In civil and commercial matters, the UK courts currently apply the Recast Brussels Regulation (Regulation (EU) No 1215/2012) to issues of jurisdiction in claims against defendants domiciled in EU Member States, and to issues of the enforcement of judgments given in other EU Member States. The UK courts follow the Recast Brussels Regulation because it is part of EU law and the European Communities Act 1972 obliges them to do so. When the UK leaves the EU, that obligation will fall away. Parliament may choose to enact new rules post-Brexit but, if not, what rules will take the place of the Regulation by default?
Section 2(1) of the Civil Jurisdiction and Judgments Act 1982 provides at least part of the answer. It states:
The Brussels Conventions shall have the force of law in the United Kingdom, and judicial notice shall be taken of them.
The “Brussels Conventions” are defined as the Brussels Convention 1968, the 1971 Protocol to that Convention, and certain related Accession Conventions. These were the rules on jurisdiction that were almost entirely superseded by the predecessor to the Recast Brussels Regulation (Regulation (EC) No 44/2001) when it came into force on 1 March 2002. Almost entirely, because they still apply in respect of a few dependent territories of EU Member States.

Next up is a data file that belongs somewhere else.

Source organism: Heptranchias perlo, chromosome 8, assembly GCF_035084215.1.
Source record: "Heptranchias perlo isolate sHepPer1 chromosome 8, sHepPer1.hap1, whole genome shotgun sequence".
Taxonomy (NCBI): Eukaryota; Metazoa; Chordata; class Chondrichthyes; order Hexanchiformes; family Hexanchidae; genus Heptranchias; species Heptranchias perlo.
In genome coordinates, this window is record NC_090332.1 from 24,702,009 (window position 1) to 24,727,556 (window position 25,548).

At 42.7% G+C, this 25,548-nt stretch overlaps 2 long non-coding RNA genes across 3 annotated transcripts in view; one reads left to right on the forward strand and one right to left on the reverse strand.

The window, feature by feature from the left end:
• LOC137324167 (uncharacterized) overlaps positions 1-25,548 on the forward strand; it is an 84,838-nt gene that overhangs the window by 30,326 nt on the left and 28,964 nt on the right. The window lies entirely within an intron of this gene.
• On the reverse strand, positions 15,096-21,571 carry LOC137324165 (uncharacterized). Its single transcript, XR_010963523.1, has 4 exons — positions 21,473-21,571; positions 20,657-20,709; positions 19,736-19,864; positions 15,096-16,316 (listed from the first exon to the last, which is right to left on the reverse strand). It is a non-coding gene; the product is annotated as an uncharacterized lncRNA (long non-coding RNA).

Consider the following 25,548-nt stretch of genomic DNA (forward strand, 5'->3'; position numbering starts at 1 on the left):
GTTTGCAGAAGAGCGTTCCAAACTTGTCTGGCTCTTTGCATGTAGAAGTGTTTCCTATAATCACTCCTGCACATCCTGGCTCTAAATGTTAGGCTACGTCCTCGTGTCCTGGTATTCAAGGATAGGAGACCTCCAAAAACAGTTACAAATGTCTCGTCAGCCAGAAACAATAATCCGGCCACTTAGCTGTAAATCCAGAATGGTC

Section 1(4) of the Civil Jurisdiction and Judgments Act 1982 does purport to provide for a hierarchy of rules as between the Recast Brussels Regulation, the Brussels Conventions, the Lugano Convention and the 2005 Hague Convention. However, the UK is only bound by the Recast Brussels Regulation, the Lugano Convention and the 2005 Hague Convention to the extent that it remains a Member State of the EU. The Lugano and Hague Conventions were signed by the EU, not the UK.
What could this mean in practice?
- If Parliament were to do nothing in this area, then upon Brexit the old rules in the Brussels Convention of 1968 would re-emerge to the fore. There are substantial differences between the Brussels Convention and the Recast Brussels Regulation. Notably, states which joined the EU in 2004 and since have not acceded to the 1968 Convention.
- The 1971 Protocol to the Brussels Convention would also re-emerge to the fore. This Protocol gives the CJEU jurisdiction to rule on questions referred to it by courts of the UK on matters concerning the Brussels Convention. It operates in much the same way as Article 267 TFEU, which gives the CJEU jurisdiction to rule more generally on preliminary references.
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